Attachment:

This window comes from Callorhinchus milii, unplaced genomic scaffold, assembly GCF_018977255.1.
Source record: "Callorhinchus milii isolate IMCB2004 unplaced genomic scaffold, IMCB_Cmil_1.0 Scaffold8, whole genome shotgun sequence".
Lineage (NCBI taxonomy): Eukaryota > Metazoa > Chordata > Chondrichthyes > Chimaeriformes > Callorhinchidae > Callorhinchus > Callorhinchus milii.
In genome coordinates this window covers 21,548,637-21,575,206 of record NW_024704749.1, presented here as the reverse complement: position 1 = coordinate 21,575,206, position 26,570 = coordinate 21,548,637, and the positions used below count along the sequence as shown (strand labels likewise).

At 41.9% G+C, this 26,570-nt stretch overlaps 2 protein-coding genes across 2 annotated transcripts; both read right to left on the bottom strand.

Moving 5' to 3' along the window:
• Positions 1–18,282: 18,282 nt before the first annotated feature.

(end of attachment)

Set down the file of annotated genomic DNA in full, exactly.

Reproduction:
This window comes from Callorhinchus milii, unplaced genomic scaffold, assembly GCF_018977255.1.
Source record: "Callorhinchus milii isolate IMCB2004 unplaced genomic scaffold, IMCB_Cmil_1.0 Scaffold8, whole genome shotgun sequence".
Lineage (NCBI taxonomy): Eukaryota > Metazoa > Chordata > Chondrichthyes > Chimaeriformes > Callorhinchidae > Callorhinchus > Callorhinchus milii.
In genome coordinates this window covers 21,548,637-21,575,206 of record NW_024704749.1, presented here as the reverse complement: position 1 = coordinate 21,575,206, position 26,570 = coordinate 21,548,637, and the positions used below count along the sequence as shown (strand labels likewise).

At 41.9% G+C, this 26,570-nt stretch overlaps 2 protein-coding genes across 2 annotated transcripts; both read right to left on the bottom strand.

Moving 5' to 3' along the window:
• Positions 1–18,282: 18,282 nt before the first annotated feature.